The computing device 100 also typically includes computer readable media, which can include any available media that can be accessed by computing device 100 and includes both volatile and nonvolatile media and removable and non-removable media. By way of example, and not limitation, computer readable media may comprise computer storage media and communication media. Computer storage media includes media implemented in any method or technology for storage of information such as computer readable instructions, data structures, program modules or other data. Computer storage media includes, but is not limited to, RAM, ROM, EEPROM, flash memory or other memory technology, CD-ROM, digital versatile disks (DVD) or other optical disk storage, magnetic cassettes, magnetic tape, magnetic disk storage or other magnetic storage devices, or any other medium which can be used to store the desired information and which can be accessed by the computing device 100. Communication media typically embodies computer readable instructions, data structures, program modules or other data in a modulated data signal such as a carrier wave or other transport mechanism and includes any information delivery media. By way of example, and not limitation, communication media includes wired media such as a wired network or direct-wired connection, and wireless media such as acoustic, RF, infrared and other wireless media. Combinations of the any of the above should also be included within the scope of computer readable media.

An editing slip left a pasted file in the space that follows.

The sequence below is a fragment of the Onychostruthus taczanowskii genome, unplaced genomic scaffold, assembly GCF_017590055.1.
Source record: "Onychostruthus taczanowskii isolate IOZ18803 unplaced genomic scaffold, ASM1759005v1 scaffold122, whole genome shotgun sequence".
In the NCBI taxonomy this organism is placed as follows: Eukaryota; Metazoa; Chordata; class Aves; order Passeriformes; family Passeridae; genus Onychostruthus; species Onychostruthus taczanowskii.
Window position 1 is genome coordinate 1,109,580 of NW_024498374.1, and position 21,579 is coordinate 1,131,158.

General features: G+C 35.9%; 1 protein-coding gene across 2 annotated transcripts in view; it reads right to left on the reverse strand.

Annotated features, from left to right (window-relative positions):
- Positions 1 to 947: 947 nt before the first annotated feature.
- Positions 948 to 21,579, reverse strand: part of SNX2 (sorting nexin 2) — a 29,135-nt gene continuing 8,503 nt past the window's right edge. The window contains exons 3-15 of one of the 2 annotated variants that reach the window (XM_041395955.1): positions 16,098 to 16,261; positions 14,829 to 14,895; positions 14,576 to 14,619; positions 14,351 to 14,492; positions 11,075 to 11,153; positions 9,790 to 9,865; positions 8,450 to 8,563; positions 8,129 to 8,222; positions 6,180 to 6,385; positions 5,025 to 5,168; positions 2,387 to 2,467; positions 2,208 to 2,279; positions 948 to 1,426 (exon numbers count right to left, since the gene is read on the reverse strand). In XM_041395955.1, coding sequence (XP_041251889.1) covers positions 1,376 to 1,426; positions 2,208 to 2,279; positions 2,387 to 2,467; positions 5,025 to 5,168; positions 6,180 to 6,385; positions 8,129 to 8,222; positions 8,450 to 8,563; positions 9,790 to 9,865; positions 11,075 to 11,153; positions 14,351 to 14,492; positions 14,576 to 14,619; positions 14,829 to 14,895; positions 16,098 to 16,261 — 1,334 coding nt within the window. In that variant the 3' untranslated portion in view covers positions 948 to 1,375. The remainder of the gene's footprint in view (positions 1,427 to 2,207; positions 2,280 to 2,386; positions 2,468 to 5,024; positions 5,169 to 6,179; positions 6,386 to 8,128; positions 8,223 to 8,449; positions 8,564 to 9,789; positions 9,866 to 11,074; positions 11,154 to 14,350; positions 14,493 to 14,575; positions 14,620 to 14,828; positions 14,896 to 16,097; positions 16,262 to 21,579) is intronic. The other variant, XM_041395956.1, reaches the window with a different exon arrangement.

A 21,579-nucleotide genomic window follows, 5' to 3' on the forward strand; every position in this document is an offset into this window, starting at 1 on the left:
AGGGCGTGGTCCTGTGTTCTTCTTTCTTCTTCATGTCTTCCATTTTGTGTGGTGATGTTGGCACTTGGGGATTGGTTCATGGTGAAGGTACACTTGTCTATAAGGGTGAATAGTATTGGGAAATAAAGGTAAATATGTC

The system memory 130 includes computer storage media in the form of volatile and/or nonvolatile memory such as read only memory (ROM) 131 and random access memory (RAM) 132. A basic input/output system 133 (BIOS), containing the basic routines that help to transfer information between elements within computing device 100, such as during start-up, is typically stored in ROM 131. RAM 132 typically contains data and/or program modules that are immediately accessible to and/or presently being operated on by processing unit 120. By way of example, and not limitation, FIG. 2 illustrates operating system 134, other program modules 135, and program data 136.